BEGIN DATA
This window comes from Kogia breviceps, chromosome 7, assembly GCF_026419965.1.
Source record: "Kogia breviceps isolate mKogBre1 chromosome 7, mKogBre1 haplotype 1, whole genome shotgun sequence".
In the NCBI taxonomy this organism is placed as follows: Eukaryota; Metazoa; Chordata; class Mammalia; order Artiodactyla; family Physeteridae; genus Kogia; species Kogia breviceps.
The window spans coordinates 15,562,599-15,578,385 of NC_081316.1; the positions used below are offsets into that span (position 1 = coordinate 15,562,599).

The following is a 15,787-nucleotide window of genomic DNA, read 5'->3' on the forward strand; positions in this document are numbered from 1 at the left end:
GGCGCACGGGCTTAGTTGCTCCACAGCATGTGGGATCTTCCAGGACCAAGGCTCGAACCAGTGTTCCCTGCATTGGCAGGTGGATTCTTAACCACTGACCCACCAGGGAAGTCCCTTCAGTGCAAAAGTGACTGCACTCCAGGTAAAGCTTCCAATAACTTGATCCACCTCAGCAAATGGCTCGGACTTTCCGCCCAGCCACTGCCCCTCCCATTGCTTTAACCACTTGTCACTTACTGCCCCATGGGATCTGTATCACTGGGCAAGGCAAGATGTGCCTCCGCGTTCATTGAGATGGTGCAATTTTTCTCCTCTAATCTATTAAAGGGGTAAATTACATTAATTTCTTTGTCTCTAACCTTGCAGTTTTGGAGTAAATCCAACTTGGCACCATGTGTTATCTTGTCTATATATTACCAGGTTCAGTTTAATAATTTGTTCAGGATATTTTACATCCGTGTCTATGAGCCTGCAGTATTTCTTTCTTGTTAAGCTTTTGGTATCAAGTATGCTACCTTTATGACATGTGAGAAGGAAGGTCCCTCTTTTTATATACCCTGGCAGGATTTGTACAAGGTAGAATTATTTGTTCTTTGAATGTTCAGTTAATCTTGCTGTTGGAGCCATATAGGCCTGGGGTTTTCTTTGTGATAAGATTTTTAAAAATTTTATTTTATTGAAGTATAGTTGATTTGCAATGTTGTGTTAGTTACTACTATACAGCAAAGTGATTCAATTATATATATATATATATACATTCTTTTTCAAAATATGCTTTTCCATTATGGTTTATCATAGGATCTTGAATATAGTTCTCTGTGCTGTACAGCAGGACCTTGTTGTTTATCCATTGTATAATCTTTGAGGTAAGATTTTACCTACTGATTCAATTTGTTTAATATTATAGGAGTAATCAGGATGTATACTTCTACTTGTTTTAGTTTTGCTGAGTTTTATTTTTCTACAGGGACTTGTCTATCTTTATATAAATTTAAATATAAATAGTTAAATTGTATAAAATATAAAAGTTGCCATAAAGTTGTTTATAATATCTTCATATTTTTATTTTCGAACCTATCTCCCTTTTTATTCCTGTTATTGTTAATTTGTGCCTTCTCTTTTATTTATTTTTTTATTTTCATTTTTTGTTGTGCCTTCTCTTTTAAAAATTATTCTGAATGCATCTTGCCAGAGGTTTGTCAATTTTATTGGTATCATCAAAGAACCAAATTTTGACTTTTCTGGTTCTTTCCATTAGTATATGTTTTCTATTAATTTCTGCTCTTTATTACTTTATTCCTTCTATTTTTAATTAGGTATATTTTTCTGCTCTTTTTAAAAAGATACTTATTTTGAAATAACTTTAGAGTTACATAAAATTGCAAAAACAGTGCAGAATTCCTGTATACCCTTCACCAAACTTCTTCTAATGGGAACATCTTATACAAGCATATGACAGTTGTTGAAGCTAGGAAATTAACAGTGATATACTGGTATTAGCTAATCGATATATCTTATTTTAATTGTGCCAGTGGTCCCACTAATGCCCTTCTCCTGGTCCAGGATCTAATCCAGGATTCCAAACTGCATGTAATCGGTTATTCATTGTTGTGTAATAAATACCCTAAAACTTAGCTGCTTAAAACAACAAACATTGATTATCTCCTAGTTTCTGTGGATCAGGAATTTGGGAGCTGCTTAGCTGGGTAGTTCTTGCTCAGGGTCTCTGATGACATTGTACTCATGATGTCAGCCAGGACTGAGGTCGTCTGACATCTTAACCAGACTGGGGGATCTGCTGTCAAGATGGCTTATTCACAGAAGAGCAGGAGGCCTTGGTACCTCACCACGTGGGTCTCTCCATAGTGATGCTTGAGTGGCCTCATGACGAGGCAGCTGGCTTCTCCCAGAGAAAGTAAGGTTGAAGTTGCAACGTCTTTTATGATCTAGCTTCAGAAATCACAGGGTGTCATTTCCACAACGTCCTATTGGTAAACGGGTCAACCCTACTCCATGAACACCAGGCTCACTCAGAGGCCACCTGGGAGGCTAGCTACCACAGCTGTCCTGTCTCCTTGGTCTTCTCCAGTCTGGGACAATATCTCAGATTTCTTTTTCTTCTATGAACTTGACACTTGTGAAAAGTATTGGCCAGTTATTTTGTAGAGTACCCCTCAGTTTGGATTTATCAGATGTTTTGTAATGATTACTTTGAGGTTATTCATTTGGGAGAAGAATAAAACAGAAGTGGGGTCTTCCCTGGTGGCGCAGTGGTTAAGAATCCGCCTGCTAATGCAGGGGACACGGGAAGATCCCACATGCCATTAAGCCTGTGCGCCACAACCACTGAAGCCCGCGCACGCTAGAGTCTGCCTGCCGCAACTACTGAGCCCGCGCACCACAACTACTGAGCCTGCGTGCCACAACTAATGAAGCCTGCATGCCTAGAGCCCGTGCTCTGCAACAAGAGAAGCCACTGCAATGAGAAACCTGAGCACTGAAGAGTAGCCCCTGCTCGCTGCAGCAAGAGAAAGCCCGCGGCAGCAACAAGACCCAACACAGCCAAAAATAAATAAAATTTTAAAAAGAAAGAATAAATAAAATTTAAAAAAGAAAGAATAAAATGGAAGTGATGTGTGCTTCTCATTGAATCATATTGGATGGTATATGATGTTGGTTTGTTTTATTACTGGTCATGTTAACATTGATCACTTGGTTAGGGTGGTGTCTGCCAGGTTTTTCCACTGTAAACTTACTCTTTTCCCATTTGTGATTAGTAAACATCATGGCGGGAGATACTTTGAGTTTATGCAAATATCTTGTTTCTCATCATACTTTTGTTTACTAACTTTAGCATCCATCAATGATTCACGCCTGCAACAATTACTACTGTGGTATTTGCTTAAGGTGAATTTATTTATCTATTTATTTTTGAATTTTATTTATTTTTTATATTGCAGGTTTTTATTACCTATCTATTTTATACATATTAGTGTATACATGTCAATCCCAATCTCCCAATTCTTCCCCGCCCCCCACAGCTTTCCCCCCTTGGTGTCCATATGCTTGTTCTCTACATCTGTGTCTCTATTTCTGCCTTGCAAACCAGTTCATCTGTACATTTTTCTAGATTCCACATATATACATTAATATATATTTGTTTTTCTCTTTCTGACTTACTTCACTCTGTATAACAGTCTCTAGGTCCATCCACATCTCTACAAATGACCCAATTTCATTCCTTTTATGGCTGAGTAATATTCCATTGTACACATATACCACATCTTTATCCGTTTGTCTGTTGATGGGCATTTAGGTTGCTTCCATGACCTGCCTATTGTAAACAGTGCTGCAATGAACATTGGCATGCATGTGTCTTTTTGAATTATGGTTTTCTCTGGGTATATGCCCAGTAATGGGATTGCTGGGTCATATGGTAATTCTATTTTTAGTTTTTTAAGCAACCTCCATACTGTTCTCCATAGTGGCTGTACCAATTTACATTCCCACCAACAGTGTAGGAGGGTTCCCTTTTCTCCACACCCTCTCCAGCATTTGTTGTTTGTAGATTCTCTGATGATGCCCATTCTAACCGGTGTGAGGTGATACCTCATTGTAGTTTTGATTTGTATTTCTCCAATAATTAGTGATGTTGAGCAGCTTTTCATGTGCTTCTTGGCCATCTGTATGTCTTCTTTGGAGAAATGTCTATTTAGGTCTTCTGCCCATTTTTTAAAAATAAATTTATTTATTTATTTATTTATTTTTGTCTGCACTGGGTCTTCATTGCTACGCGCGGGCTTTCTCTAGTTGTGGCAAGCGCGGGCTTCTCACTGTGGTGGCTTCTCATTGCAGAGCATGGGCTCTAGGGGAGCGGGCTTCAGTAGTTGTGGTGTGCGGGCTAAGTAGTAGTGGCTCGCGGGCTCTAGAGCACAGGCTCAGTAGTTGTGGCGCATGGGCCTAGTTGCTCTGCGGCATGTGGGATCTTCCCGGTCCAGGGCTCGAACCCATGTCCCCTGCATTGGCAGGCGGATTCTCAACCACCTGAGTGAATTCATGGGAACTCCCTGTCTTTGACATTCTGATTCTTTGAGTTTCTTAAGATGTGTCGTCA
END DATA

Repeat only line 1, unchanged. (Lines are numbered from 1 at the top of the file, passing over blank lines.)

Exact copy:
This window comes from Kogia breviceps, chromosome 7, assembly GCF_026419965.1.